This entry is slightly momentous in two ways—it’s the first time I’m writing about a Marvel comic in my Comic Books Out of Order collection, and it’s also the first time I’ve read an “all-ages adventure.”
When my comic-book-guru friend handed me this to read, I at first raised my eyebrows after looking at the cover. I stared at the four kids, who look like, well…kids. Superhero kids? Wouldn’t that be super annoying? And then I stared at Thor, looking somewhat like a manga character (not that I have anything against manga-inspired looks).
I quicky learned (via the handy intro) who the four kids I was about to get acquainted with were. They’re called the Power Pack, and each has a superpower. They’re also a family, and the opening scene shows their grandmother in a hospital, announcing that she’s dying and doesn’t have much time left. To console Julie (the redhead on the cover), a nurse gives her a tale of Norse myths. Julie quickly learns about the Golden Apples of Idunn, and then decides the Power Pack are going to try and retrieve them with the help of Thor.
The rest of the mini-series sees cameos by the Pet Avengers (something I didn’t realize was a thing), Loki turning all of Asgard into babies (a plot that somehow doesn’t reduce the series to juvenile crap) and a near-coming of Ragnarok. To add to the insanity, there’s a backup story which has Hercules, arriving as a babysitter for the Power Pack, retelling in short form the story of his Twelve Labours.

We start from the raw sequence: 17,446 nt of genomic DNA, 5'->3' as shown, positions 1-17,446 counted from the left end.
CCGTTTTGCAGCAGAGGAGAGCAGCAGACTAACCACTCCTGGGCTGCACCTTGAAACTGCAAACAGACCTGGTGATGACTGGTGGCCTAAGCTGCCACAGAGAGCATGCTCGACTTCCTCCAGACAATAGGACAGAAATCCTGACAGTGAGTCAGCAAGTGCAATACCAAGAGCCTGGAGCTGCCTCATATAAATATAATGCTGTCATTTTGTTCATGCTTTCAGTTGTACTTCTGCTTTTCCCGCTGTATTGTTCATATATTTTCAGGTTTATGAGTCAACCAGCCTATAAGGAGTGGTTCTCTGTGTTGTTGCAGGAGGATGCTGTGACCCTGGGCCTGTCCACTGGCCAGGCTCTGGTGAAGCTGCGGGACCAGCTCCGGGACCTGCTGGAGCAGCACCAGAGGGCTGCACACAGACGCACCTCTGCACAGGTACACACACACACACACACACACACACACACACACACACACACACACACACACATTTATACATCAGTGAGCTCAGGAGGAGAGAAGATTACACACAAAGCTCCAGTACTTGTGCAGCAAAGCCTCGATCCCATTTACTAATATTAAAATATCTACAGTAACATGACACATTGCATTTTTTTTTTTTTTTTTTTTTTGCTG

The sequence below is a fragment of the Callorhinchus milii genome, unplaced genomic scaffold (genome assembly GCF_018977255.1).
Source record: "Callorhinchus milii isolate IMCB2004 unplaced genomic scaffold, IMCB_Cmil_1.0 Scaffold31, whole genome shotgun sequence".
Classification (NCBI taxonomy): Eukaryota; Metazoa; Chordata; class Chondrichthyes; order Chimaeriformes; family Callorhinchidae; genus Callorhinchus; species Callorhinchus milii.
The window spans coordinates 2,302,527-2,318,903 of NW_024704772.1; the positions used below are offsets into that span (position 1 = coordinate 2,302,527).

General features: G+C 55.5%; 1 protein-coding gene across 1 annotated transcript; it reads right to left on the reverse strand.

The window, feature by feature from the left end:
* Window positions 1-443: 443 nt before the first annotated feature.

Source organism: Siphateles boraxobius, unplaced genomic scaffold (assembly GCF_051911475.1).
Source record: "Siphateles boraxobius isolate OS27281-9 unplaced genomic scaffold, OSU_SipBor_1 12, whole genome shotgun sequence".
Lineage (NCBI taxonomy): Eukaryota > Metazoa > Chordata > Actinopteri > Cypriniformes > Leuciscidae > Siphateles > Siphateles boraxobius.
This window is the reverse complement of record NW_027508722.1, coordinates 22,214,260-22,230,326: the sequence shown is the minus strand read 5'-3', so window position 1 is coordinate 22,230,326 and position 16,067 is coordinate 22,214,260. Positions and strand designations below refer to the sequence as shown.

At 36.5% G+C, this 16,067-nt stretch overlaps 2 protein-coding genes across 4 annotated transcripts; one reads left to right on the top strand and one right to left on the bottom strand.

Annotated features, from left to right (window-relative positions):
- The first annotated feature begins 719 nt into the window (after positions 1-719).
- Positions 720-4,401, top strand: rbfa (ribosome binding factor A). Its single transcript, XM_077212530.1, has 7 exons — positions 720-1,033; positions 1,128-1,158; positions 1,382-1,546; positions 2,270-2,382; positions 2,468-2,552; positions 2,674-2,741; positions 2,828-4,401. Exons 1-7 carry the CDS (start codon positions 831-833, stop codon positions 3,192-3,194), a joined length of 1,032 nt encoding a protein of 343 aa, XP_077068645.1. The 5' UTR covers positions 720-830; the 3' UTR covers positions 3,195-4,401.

The story that surprised me in how good it is. The “all-ages” tag shouldn’t be looked at as a reason not to delve into it. There’s plenty of stuff that will fly over kids’ heads, like the scene where Thor and Beta Ray Bill come in, semi-quoting “I Will Survive” (something I didn’t notice until comic-book-guru-friend pointed it out to me). Or the simple visual gag when the Power Pack meet an old man at the gates of Asgard; Julie shows him the book called “Myths of the Norse” while the man shows her the book “Facts of the Norse.”
The various Power Pack team-ups (others include Spider-Man, Hulk, Iron Man and more) also allow a close-up, sometimes nearly fourth-wall-breaking, into what superheroes are and why the look the way they do. When Katie (the young blonde girl on the cover) first sees Beta Ray Bill, she immediately asks him if he’s Thor’s pet horse and then asks him if he wants a carrot. Because they’re kids, they have fewer filters, and will therefore question the hell out of something as strange as an alien dressed like Thor. I’ve learned that in other books, one of the members of the Power Pack asks a sea monster what it’s like being a sea monster.
Besides being able to see Beta Ray Bill as a tiny little kid, the art is enjoyable, and is always clean-looking even during scenes when something particularly huge is happening (a particular scene involving someone who isn’t Thor wielding Mjolnir is pretty incredible).
Despite its kid-friendliness, the humour and action are really enjoyable, certainly enjoyable enough for any body to pick up and enjoy.